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Bandsaw Blade Recomendations

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  • Bandsaw Blade Recomendations

    Just bought a Jet 5x6 bandsaw. I realize the blade that came on it won't last long so I'm open to suggestions. Bimetal? Starrett? Lennox? Will be cutting 1/8-1/2 majority of the time. No coolant at this time but will be retrofitting later. Also, does anybody have any suggestions for a cylinder to control downfeed?

  • #2

    Regarding the downfeed cylinder. You can make one very easily. All you will need to make is a cylinder and piston, and buy a couple of O-rings and a small valve. Put the valve so that if runs from each end of the cylinder via a pipe. On the downfeed just crack the valve so that it controls the downfeed rate desired (oil will run to the top of cylinder) and then open the valve completly so that the oil will run to the bottom of the cylinder very easily when the saw is lifted.


    • #3
      I have had good luck with the lennox and starrett blades from enco. They run anywhere from $8 to $12 a piece. As far as coolant goes, unless you are going to be cutting stainless, I wouldn't bother with it. Yes, you can build a pan to catch it and all that but the saw really doesn't need it. I have a 4x6 bandsaw and it cuts great with no coolant and it stays a lot cleaner without it. Also, the part usually never gets hot if the blade is in good shape. Also, the standard spring adjusted downfeed control works well too. Really no need for a fancy hydraulic cylinder.
      Jonathan P.


      • #4
        It's been discussed lately at:

        A lot of good info.


        • #5
          Go to for blades...Bob
          Bob Wright
          Salem, Oh Birthplace of The Silver & Deming Drill


          • #6
            The $10 blades that they sell at Home Despots (Depot) seem to work really well. I kept the saw by the lathe so I would hit the blade with a little spindle oil every now and then during a cut. Seemed to get about six months of fart around use out of them before they died.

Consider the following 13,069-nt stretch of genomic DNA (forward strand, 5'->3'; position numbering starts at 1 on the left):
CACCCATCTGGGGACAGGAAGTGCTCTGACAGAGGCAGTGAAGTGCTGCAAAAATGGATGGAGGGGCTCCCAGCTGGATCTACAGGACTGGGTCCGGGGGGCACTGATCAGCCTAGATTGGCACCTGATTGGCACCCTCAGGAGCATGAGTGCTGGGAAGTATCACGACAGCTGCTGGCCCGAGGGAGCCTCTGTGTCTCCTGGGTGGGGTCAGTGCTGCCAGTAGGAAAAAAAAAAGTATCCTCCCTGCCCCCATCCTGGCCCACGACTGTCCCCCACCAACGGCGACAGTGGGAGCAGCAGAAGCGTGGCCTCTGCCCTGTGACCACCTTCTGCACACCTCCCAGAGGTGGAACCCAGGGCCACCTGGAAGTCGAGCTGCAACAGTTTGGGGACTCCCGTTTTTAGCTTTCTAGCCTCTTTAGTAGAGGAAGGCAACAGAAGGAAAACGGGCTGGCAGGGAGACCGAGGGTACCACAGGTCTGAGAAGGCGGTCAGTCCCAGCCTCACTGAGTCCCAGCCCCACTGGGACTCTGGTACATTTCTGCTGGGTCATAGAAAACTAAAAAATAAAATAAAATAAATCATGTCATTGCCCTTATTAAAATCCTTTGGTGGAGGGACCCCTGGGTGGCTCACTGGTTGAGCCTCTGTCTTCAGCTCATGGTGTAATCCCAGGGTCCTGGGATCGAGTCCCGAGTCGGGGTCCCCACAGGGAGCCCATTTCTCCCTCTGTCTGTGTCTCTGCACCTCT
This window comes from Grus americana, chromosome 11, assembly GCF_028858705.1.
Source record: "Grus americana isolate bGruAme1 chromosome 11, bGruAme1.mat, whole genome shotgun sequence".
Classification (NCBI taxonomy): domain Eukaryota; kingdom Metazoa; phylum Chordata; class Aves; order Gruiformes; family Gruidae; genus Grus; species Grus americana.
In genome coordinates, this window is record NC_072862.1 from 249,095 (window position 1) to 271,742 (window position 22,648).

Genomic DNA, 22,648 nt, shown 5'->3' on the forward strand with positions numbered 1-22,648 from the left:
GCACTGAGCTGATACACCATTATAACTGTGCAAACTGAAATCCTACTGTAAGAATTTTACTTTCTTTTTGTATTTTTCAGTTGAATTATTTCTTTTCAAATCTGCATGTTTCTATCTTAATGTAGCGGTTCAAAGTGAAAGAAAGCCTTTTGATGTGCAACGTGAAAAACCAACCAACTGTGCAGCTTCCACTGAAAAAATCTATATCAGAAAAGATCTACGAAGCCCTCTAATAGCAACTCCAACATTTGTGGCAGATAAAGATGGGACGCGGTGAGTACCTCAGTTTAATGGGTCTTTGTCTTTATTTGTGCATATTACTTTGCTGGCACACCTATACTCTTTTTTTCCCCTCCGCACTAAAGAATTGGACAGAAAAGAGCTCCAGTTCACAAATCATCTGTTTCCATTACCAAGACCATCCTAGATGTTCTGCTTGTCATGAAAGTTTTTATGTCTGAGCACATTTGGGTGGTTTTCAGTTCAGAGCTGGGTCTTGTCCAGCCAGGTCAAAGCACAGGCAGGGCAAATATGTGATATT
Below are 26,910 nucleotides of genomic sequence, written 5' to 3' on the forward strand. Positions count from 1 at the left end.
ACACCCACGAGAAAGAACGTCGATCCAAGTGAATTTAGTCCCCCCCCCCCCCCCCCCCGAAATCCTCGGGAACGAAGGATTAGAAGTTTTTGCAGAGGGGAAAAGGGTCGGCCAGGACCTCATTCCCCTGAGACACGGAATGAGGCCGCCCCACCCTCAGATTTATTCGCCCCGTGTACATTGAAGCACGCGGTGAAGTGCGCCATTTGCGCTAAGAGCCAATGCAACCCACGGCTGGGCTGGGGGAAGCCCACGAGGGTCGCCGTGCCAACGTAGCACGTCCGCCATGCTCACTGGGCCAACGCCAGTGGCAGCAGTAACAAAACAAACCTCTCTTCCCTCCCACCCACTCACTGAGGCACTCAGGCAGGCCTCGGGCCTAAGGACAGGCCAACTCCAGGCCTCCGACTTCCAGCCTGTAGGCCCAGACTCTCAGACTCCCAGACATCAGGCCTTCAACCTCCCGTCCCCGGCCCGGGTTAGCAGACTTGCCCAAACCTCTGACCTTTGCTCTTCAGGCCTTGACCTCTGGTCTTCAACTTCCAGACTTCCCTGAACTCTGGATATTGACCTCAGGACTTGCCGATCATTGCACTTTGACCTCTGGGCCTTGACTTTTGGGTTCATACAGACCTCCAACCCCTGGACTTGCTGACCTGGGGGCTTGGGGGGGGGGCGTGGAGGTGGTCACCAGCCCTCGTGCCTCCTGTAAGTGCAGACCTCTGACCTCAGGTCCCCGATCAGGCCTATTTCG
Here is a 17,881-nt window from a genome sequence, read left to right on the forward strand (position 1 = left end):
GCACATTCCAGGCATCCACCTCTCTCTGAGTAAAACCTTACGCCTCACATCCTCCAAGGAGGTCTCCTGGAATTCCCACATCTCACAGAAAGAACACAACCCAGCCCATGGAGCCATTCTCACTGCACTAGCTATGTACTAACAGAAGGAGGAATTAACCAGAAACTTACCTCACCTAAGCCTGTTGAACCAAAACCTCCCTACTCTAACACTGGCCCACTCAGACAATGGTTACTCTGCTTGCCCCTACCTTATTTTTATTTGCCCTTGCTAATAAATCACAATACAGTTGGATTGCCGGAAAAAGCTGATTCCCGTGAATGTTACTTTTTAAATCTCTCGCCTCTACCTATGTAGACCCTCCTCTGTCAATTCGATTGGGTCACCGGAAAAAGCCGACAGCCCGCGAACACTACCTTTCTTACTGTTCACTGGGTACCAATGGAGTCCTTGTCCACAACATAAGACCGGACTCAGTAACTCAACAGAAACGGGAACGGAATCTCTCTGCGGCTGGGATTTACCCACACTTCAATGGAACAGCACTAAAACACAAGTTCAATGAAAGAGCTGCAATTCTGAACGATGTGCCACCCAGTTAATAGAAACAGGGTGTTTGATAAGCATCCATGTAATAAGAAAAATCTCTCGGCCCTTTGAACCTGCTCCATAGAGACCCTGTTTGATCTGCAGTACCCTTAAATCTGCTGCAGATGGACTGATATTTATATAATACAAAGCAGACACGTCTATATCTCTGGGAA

• #7
              Starrett - MTX type. 14 TPI, stagger tooth. These things are bomb proof and student proof. I think they might also be called metalflex. Buy them welded to length. Expensive, yes. However, I used to buy by price, went through eight to ten blades per year in my shop. Started buying these blades, one to two, and the only reason I lose them is by mis use in the eraly parts of the course, not by wear. After proper teaching, I do not lose a blade until the next year.

              Be sure to look over break in procedures for bandsaw blades when buying them. I used to scoff at this, now after 18 years of teaching this stuff, and blowing money I should not have wasted, I swear by it.

              ALSO - Something not often said. The three teeth rule of bandsaw blade use. You can blow a blade very easy by cutting thin stuff wrong. The trick is to have three teeth of the bandsaw blade in contact with metal during the major bulk of the cut, if not at nearly all times (entry is the exception, and this can be controlled). Cutting very thin stuff like 1/8 stock, this can be hard, but putting a piece of aluminum or other metal underneath to act as a shim tyou will save blades.

              [This message has been edited by spope14 (edited 12-21-2005).]
              CCBW, MAH